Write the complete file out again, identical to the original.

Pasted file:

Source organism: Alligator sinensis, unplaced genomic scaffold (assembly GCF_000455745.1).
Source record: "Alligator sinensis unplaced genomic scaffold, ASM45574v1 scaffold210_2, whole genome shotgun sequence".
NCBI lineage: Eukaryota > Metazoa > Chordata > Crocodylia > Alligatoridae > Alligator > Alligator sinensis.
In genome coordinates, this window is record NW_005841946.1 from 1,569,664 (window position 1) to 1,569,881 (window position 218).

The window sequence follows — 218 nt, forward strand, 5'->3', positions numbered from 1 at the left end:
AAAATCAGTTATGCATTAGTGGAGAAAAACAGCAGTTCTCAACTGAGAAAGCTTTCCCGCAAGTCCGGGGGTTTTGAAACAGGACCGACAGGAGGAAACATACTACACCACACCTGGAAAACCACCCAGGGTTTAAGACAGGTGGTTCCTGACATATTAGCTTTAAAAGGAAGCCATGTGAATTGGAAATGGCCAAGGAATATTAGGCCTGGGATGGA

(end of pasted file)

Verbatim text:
Source organism: Alligator sinensis, unplaced genomic scaffold (assembly GCF_000455745.1).
Source record: "Alligator sinensis unplaced genomic scaffold, ASM45574v1 scaffold210_2, whole genome shotgun sequence".
NCBI lineage: Eukaryota > Metazoa > Chordata > Crocodylia > Alligatoridae > Alligator > Alligator sinensis.
In genome coordinates, this window is record NW_005841946.1 from 1,569,664 (window position 1) to 1,569,881 (window position 218).

The window sequence follows — 218 nt, forward strand, 5'->3', positions numbered from 1 at the left end:
AAAATCAGTTATGCATTAGTGGAGAAAAACAGCAGTTCTCAACTGAGAAAGCTTTCCCGCAAGTCCGGGGGTTTTGAAACAGGACCGACAGGAGGAAACATACTACACCACACCTGGAAAACCACCCAGGGTTTAAGACAGGTGGTTCCTGACATATTAGCTTTAAAAGGAAGCCATGTGAATTGGAAATGGCCAAGGAATATTAGGCCTGGGATGGA